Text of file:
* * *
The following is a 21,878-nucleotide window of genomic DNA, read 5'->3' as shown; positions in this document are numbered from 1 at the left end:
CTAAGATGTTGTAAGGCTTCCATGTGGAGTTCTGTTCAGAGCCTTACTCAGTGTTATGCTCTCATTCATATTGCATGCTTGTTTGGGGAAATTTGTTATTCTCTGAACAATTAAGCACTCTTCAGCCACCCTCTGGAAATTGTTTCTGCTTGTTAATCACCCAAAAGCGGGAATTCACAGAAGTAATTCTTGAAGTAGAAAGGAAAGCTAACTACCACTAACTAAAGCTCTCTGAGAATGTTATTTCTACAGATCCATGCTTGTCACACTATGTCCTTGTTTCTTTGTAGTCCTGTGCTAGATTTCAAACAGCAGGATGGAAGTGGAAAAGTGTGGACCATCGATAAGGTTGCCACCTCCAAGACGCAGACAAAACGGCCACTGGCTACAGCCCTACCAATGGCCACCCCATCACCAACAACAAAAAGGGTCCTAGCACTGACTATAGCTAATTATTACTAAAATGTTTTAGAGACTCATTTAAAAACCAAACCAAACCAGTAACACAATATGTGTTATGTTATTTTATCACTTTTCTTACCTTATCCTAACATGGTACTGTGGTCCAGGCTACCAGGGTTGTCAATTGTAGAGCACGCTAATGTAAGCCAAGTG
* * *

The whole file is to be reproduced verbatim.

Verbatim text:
The following is a 21,878-nucleotide window of genomic DNA, read 5'->3' as shown; positions in this document are numbered from 1 at the left end:
CTAAGATGTTGTAAGGCTTCCATGTGGAGTTCTGTTCAGAGCCTTACTCAGTGTTATGCTCTCATTCATATTGCATGCTTGTTTGGGGAAATTTGTTATTCTCTGAACAATTAAGCACTCTTCAGCCACCCTCTGGAAATTGTTTCTGCTTGTTAATCACCCAAAAGCGGGAATTCACAGAAGTAATTCTTGAAGTAGAAAGGAAAGCTAACTACCACTAACTAAAGCTCTCTGAGAATGTTATTTCTACAGATCCATGCTTGTCACACTATGTCCTTGTTTCTTTGTAGTCCTGTGCTAGATTTCAAACAGCAGGATGGAAGTGGAAAAGTGTGGACCATCGATAAGGTTGCCACCTCCAAGACGCAGACAAAACGGCCACTGGCTACAGCCCTACCAATGGCCACCCCATCACCAACAACAAAAAGGGTCCTAGCACTGACTATAGCTAATTATTACTAAAATGTTTTAGAGACTCATTTAAAAACCAAACCAAACCAGTAACACAATATGTGTTATGTTATTTTATCACTTTTCTTACCTTATCCTAACATGGTACTGTGGTCCAGGCTACCAGGGTTGTCAATTGTAGAGCACGCTAATGTAAGCCAAGTG